While cleaning out one of our storage areas yesterday, we found a really old paintbox. It turned out to be one of my first: gray-painted, heavy and substantial, built for the road by my dad. Opening it up for the first time in many years, it brought back memories of some of those first hateful paintings I did on it. You see, I had already been painting before really falling in love with painting.
This was the box I took to California when I was 19 and Fen Lansdowne and I visited there. Somewhere below Mt. Shasta I set up while Fen sketched birds and watched me from the car. After an hour of what could only be called struggle, I showed the thing to Fen and he pronounced it “a complete waste of time.” He was right, of course. The work had few redeeming virtues and has long since been deep-sixed.
Fen and I were both aware I wasted time like that, perhaps fifty times over the years while we travelled and worked together. It’s safe to say I got very few glimmers of joy from that sort of paintbox activity. But somewhere along the way, a few not unpleasant things had started to happen, and I’m going to tell you what they were:
I started to notice passages I liked, that also had the distinct look of something I might call mine. I started feeling a sense of pride and ownership. This feeling drove me back to do more and more of it, even to the point of asking my buddy to wait in the car. Then I started to notice something else: I was bonding with the places I chose to paint.
Later still, I began to sense a feeling of “event” with each plein air passage in each chosen spot. While I was conscious of the mighty hand that created all the grandeur and its incumbent difficulty, I was also conscious of the growing power of my own puny hand to do something about it. With this sense of partnership, my power began to grow even more. That’s when I really started to fall in love with doing the job.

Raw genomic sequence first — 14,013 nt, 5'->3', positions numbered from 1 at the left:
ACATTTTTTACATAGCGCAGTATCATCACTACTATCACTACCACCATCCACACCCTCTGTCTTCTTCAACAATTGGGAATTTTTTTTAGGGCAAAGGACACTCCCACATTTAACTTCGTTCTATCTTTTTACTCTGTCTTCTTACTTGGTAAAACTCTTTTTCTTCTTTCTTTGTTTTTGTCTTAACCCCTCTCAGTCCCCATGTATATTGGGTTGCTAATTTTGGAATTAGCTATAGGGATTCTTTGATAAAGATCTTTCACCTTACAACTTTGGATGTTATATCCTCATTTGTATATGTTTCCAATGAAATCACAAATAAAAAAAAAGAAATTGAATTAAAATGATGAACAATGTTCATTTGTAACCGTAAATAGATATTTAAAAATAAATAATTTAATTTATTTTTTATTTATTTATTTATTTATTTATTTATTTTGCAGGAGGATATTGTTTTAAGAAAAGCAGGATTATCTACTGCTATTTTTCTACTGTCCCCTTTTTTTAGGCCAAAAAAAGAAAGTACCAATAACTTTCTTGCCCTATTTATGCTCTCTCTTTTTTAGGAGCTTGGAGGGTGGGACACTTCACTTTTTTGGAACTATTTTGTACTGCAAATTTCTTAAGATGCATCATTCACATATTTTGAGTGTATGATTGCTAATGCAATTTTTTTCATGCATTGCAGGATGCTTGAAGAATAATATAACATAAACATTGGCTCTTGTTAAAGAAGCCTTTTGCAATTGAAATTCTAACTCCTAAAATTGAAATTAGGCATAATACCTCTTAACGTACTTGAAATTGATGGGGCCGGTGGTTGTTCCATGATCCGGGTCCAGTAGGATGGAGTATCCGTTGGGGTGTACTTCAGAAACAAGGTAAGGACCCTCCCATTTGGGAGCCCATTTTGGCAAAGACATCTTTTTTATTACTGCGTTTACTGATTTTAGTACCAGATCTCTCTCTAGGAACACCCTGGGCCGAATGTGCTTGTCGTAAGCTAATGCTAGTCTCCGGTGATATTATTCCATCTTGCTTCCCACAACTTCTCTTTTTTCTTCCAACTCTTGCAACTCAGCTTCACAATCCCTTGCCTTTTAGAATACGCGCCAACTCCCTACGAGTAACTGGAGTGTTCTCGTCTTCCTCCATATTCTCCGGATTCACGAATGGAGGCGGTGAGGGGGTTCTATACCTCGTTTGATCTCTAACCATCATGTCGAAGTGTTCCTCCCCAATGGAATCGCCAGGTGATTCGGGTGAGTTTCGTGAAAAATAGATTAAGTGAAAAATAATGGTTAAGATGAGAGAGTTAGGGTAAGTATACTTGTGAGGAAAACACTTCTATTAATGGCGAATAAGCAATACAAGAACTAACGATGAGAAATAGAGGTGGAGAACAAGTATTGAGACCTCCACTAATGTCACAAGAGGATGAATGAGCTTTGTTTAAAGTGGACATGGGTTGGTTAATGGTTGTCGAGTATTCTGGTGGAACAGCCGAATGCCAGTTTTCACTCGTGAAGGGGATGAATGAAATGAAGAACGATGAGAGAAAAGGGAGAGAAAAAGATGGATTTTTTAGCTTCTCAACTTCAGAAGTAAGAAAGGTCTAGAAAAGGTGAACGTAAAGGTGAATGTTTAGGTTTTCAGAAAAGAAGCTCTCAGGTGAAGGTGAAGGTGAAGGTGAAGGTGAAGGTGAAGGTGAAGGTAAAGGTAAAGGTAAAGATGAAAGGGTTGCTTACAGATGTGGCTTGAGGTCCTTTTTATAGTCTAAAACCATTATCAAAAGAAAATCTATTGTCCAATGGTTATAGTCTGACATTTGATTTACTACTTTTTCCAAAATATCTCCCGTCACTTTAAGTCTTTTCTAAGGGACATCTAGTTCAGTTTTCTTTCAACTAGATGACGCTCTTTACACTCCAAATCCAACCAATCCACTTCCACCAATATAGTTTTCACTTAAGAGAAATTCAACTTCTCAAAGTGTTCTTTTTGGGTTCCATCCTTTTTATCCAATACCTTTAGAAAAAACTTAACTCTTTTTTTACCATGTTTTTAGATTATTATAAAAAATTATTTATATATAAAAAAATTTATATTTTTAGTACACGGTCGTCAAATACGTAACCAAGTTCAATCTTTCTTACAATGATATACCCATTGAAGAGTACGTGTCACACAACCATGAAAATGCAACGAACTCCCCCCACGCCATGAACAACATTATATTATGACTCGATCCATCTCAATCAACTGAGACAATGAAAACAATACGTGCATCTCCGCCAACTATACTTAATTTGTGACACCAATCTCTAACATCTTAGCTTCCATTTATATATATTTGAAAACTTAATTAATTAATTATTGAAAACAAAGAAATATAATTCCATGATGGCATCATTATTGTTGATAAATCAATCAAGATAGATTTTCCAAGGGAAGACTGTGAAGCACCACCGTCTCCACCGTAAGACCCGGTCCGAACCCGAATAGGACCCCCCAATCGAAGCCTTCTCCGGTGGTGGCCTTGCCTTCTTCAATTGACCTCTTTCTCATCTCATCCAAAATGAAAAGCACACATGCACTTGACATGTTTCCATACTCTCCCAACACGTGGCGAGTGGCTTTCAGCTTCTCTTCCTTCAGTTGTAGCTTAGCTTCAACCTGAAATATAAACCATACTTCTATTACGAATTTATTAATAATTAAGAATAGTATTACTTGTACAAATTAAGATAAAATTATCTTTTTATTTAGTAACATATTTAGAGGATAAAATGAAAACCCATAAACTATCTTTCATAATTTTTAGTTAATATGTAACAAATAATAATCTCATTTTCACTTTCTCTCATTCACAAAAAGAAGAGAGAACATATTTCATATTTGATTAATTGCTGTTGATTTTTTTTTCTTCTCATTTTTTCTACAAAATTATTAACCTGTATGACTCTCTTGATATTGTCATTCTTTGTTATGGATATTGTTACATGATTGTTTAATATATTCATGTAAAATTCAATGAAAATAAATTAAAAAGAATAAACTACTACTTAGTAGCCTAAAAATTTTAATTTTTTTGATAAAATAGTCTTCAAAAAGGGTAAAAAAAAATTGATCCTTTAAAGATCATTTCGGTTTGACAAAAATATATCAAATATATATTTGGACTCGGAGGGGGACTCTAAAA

PS: Love takes up where knowledge leaves off. (St. Thomas Aquinas)
Esoterica: That day, while Fen and I were driving away from Mt. Shasta, he mentioned that an event had taken place while I was working. A porcupine had wandered toward me, taken a look at my painting and given me a wide berth. I told Fen that porcupines might have a poor understanding of the potential of dedicated time to try and get the hang of something you don’t know how to do. “Also, porcupines can’t see worth a darn,” said Fen “but, then again, not many people can see what’s going on either.” Then Fen quoted Sherwood Anderson: “I am a lover and I have not yet found my thing to love.” Fen was quiet for a while. “I think you and I, Bob,” he finally said, “are finding our things.”
pastel, 14 x 18 inches
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